As I fled, my face burned in the freezing cold wind on Broadway. Maybe this was a Hollywood thing, I thought. I felt so strange and also confused as to what the encounter meant. Was I going to get the job I didn’t even know I wanted?
The producer texted later, asking for my full name to book my L.A. flight. I was increasingly uncertain about this, but my modeling jobs were at a standstill in sub-zero NYC. I didn’t want to close the door on an opportunity, so I asked some of my peers what thought about the situation.
Not Your Type
Confusingly, the people I consulted completely enabled this behavior from the producer. Girls I knew who were friends with him admittedly accepted trips and gifts from him all the time, and they told me he was just like that. I only trusted this producer because he seemed safe to these other women, but I grew increasingly isolated as my creep radar was sounding off.
Even my boyfriend at the time said I should jump on some of the opportunities the producer was dangling over my head. He saw that I was struggling to figure out my calling in life, and thought I’d make a great actress. But when I really weighed the pros and cons of pursuing this role, I realized something: I had no real desire to act. In the next few days as I grappled with what to do, I made up my mind. If this was a glimpse of the kind of relationship this producer expected of me, I wanted nothing to do with him or the role, or any kind of off-the-books networking, or whatever you want to call it.
I decided to stay put where I was, splitting a studio apartment with my best friend in Harlem where I slept on an air-mattress on the floor. I sucked it up through a long winter instead of jumping into the unknown with a free trip to L.A. with someone whose intentions didn’t seem quite right. I didn’t want to have anything to do with this guy, so I ended up texting him that something had come up in NYC and I was no longer available to try out. Then I blocked him from my phone, Facebook, and Instagram.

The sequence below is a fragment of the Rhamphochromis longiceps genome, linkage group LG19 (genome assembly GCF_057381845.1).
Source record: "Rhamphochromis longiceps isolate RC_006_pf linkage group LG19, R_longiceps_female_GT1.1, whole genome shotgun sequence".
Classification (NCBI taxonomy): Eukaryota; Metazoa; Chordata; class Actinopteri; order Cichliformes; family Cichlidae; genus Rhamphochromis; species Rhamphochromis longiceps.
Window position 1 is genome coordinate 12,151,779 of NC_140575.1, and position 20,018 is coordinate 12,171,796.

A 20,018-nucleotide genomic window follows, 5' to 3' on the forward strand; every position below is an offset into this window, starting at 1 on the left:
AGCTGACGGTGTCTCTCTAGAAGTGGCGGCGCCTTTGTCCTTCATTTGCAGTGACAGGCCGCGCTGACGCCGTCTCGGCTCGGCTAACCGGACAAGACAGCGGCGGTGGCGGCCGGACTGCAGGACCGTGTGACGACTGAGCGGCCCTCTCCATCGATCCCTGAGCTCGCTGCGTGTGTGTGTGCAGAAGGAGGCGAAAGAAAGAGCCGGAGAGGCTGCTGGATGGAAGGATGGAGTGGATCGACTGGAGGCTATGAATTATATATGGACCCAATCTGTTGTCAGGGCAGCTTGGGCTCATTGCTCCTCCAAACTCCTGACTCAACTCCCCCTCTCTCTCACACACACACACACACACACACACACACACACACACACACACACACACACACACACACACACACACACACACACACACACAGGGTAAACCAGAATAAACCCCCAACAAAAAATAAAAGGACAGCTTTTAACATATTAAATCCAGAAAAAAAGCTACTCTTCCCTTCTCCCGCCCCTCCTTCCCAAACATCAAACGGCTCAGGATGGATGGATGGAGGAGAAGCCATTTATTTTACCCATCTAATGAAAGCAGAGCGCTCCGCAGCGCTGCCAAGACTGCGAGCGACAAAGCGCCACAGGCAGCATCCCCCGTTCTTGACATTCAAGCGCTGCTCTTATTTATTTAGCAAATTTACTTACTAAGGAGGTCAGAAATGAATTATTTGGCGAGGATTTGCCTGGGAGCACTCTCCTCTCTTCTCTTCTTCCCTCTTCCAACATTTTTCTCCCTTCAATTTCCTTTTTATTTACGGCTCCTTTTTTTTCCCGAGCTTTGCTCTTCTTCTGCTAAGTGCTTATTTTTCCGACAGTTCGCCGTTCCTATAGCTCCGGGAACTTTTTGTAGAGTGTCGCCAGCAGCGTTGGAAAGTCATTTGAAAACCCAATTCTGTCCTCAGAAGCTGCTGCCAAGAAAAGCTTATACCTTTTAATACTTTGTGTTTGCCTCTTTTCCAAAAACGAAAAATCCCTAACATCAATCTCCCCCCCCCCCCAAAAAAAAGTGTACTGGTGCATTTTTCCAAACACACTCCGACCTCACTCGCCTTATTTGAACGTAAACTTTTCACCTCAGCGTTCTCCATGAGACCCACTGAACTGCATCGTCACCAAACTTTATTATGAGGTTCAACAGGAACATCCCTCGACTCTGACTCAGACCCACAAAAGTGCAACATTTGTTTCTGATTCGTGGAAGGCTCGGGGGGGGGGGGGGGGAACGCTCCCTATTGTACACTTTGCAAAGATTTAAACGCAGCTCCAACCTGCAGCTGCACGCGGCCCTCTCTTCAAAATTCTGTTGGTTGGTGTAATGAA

It must be hard to be a woman who feels vulnerable as she tries to make it in Hollywood, especially if she doesn’t want to close any doors for future work. Lucky for me, I had nothing to lose and could simply remove myself from any association without thinking twice. I took this as a learning experience, almost as if I were an investigative journalist exploring the world of aspiring actresses.
And let me tell you, I was scared straight and vowed to never get into that kind of situation again. What’s even more frightening is how far these producers can go before someone finally has the courage to speak up. As a woman who wasn’t chasing the dream of fame, there I was in a hotel room and a big name attempting to unclasp my bra with false promises. If something like that could happen so easily, I can only imagine how it could escalate when there’s more at stake. While my story is only scratching the surface of what else goes on behind closed doors, I’d like to think women who are pursuing their career goals are beginning to see these kinds of industry figures for who they really are.
(ph: Drew Reynolds)